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Convention (IV) relative to the Protection of Civilian Persons in Time of War. Geneva, 12 August 1949.
Art. 116. Part III : Status and treatment of protected persons #Section IV : Regulations for the treatment of internees #Chapter VIII : Relations with the exterior
. -- VISITS
[p.475] During the last World War the regulations concerning visits by members of their families to internees differed not only from country to country but from camp to camp inside one country, since it depended in fact on the decision of camp commandants.
This Article, suggested by the International Committee of the Red Cross, takes into account its wide experience and the numerous and often successful representations which the Committee made to permit internees as far as possible to receive that support for their morale which comes from interviews with parents and friends.
It should be noted that this text does not cover visits by delegates of the Protecting Power or by delegates of the International Committee of the Red Cross, or the visits of ministers of religion or representatives of relief societies, these being dealt with either in Article 30
or in Article 143
In its present form, Article 116 corresponds to the Stockholm text. It was adopted without discussion by the Diplomatic Conference.
PARAGRAPH 1. -- VISITS TO INTERNEES
The frequency of visits was not stated because it was important to leave the detaining authorities discretion to appraise their security needs. Experience in the last war showed the advantage of monthly or bi-monthly visits which, in places of internment far away from urban centres, could last from one to three days. It is not only members of their families who are allowed to visit internees. In Kenya, for example, internees without a family had been authorized, at the request of the delegate of the International Committee of the Red Cross, to have visits from friends to whom they were in no way related. The results of this experience are embodied in the wording of this paragraph.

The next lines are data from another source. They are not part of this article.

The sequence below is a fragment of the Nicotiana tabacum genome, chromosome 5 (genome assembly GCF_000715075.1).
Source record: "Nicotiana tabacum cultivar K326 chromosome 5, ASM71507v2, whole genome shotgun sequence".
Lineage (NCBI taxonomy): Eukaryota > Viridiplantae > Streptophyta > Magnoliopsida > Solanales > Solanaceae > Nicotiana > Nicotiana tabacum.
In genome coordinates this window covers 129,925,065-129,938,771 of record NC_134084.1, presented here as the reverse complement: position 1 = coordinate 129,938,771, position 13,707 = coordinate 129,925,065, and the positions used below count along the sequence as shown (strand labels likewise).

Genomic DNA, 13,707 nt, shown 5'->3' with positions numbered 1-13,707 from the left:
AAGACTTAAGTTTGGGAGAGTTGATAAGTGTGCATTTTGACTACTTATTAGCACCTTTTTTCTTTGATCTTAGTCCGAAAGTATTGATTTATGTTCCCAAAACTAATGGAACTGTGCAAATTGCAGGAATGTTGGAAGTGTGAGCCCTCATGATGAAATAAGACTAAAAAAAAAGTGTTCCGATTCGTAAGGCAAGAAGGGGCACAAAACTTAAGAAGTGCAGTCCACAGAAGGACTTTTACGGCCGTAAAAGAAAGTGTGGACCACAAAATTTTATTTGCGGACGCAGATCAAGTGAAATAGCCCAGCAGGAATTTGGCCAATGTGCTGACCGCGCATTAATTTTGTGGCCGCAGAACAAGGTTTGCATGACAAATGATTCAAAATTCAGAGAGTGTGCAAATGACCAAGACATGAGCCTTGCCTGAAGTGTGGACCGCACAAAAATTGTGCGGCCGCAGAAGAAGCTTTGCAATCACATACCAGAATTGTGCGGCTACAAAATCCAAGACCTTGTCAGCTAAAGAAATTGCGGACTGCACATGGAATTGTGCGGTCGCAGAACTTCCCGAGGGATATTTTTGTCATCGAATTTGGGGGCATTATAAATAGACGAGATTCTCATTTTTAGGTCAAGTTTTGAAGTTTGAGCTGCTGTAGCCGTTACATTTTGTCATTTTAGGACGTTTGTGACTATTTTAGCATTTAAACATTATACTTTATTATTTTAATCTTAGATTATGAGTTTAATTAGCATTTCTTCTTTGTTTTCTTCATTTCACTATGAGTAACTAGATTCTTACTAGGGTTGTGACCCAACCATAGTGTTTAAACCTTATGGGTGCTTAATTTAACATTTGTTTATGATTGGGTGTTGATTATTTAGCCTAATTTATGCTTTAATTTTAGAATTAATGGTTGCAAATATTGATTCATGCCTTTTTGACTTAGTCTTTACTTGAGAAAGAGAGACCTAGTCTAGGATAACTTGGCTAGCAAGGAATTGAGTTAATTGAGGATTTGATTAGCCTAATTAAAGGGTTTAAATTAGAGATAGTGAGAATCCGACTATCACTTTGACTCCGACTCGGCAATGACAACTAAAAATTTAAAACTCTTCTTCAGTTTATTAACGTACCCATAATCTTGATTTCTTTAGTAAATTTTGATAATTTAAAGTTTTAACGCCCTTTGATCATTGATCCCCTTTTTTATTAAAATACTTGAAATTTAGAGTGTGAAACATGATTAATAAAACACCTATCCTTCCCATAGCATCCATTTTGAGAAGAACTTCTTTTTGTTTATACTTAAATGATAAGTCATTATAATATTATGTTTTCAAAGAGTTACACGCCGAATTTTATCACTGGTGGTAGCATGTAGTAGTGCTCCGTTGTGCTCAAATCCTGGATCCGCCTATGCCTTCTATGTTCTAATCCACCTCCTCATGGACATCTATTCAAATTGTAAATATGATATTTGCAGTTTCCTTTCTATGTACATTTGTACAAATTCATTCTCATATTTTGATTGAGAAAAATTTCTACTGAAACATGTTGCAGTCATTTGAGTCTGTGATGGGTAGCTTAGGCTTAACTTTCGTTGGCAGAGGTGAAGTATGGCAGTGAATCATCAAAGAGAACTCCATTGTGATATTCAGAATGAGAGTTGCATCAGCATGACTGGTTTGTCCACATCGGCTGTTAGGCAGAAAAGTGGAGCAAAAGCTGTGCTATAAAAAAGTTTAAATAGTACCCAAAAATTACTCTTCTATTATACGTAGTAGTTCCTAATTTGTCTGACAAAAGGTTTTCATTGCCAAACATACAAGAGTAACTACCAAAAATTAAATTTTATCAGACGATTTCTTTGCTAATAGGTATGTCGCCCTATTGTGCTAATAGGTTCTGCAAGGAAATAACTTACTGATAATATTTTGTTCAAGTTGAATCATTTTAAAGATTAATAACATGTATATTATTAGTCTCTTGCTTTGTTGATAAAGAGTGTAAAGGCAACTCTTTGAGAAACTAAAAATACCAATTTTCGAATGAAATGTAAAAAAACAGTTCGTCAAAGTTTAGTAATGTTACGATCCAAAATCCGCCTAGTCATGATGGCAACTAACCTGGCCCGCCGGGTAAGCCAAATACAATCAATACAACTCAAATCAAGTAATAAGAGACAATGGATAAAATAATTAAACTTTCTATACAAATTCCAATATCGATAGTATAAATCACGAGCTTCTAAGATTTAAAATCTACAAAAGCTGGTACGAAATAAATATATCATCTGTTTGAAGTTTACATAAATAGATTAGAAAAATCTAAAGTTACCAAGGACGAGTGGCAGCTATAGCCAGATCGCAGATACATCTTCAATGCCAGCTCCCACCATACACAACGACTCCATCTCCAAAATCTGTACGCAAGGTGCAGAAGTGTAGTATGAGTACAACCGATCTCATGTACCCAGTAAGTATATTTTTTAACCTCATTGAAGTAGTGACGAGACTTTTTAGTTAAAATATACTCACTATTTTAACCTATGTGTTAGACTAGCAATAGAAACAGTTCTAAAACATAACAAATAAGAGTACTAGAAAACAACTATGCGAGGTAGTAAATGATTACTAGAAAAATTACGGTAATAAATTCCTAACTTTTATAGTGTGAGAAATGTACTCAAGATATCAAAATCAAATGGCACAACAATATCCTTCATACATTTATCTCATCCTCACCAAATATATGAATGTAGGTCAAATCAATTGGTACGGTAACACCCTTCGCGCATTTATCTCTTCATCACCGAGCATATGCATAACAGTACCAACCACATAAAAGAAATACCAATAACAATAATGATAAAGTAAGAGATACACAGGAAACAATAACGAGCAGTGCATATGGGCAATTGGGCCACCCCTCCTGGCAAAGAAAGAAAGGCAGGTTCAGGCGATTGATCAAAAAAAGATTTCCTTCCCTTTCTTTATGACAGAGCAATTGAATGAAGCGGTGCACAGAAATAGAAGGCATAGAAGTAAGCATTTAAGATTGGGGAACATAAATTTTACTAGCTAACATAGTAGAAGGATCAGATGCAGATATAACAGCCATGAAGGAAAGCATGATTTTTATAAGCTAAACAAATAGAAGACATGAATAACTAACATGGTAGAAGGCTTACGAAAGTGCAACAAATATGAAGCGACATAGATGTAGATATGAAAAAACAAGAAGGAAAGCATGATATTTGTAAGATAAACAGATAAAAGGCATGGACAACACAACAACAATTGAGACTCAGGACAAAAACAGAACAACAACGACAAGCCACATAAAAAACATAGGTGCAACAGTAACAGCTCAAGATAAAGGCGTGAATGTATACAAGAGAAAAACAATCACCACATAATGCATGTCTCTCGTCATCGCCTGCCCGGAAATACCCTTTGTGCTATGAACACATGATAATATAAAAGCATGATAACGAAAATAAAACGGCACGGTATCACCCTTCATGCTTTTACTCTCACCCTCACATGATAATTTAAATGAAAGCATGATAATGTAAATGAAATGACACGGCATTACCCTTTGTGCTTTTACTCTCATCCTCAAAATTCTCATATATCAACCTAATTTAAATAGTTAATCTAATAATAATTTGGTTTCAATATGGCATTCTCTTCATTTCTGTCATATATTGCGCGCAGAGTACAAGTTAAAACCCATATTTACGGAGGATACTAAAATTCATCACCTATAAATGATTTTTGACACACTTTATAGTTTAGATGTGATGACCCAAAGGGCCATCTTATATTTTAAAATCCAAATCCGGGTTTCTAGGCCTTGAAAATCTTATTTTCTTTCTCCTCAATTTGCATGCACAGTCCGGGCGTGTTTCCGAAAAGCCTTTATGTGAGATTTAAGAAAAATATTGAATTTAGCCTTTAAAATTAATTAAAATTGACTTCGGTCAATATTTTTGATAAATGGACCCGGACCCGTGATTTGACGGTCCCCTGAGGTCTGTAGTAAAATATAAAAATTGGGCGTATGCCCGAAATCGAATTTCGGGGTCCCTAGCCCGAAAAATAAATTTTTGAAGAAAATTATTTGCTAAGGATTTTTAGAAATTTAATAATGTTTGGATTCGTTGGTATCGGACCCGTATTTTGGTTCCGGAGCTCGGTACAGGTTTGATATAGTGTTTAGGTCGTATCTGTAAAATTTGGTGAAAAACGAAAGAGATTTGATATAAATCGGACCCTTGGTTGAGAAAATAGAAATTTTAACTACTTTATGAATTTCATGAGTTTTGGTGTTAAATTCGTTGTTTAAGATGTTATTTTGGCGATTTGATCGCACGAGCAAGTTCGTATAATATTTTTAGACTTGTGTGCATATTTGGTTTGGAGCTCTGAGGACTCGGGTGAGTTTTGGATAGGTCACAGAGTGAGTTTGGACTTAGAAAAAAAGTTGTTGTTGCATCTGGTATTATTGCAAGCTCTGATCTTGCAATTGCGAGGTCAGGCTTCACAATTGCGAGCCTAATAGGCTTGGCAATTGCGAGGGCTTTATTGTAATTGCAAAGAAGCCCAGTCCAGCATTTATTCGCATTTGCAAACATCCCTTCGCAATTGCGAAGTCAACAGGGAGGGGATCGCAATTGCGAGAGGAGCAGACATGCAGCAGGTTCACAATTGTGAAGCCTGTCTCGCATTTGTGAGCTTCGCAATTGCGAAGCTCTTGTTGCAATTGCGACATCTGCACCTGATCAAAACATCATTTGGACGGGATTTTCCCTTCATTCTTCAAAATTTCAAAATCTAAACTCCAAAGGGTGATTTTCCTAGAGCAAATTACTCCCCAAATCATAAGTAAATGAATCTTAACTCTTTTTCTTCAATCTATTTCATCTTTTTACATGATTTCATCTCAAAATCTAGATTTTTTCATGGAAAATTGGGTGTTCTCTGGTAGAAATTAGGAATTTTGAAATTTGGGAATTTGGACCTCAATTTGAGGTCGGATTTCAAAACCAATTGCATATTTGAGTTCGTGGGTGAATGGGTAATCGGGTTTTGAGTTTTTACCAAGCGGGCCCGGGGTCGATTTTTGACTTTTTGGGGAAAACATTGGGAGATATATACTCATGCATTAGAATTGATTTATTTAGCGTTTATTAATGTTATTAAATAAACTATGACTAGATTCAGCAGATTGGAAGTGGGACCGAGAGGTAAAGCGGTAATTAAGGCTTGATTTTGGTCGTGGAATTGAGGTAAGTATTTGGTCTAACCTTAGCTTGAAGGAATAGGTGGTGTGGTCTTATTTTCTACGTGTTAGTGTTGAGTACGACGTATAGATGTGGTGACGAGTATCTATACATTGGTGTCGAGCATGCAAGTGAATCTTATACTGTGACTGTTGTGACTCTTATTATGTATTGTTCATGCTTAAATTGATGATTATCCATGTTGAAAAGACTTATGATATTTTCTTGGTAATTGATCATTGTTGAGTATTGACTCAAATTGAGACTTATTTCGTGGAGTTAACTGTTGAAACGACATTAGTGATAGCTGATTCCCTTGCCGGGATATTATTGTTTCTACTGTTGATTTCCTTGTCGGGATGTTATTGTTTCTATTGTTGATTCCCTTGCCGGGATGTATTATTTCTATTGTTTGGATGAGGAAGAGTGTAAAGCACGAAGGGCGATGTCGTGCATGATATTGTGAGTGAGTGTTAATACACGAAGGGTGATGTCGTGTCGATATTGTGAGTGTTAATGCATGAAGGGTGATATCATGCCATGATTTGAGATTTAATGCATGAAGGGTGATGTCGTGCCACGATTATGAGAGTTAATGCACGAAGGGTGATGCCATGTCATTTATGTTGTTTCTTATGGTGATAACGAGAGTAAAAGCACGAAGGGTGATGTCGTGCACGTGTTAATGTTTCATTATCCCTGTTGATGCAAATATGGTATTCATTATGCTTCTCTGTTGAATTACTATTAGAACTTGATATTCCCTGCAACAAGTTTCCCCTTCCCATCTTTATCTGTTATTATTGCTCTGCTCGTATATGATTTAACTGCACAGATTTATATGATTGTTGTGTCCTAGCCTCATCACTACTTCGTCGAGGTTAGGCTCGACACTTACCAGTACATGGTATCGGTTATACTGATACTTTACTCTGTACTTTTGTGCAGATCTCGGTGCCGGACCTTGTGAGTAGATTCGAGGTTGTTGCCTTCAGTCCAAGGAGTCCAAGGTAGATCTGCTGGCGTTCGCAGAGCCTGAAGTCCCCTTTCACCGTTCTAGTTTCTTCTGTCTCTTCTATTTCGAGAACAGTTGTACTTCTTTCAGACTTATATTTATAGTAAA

It should be noted that the position will be quite different according to whether the internees are detained near their usual residence or not, in their own country -- occupied -- or in the enemy country. In any case, the particular wording of the Article ("every internee....") does not prevent the Detaining Power from arranging for visits on fixed dates in every place of internment and for all internees.
PARAGRAPH 2. -- VISITS MADE BY INTERNEES OUTSIDE
THEIR PLACE OF INTERNMENT
In the same way as the internee, in urgent cases and if circumstances permit, may be authorized to leave his place of internment to manage his property, he may also receive permission to leave his [p.476] internment for family reasons. This is a provision which has no parallel in the Prisoners of War Convention. It should be noted, however, that the facility is only granted "as far as is possible"; it will therefore be restricted in practice to internees whose families reside in the country of internment itself. For those who are separated from their families by frontiers -- not to speak of theatres of operations -- such meetings would obviously give rise to insoluble problems.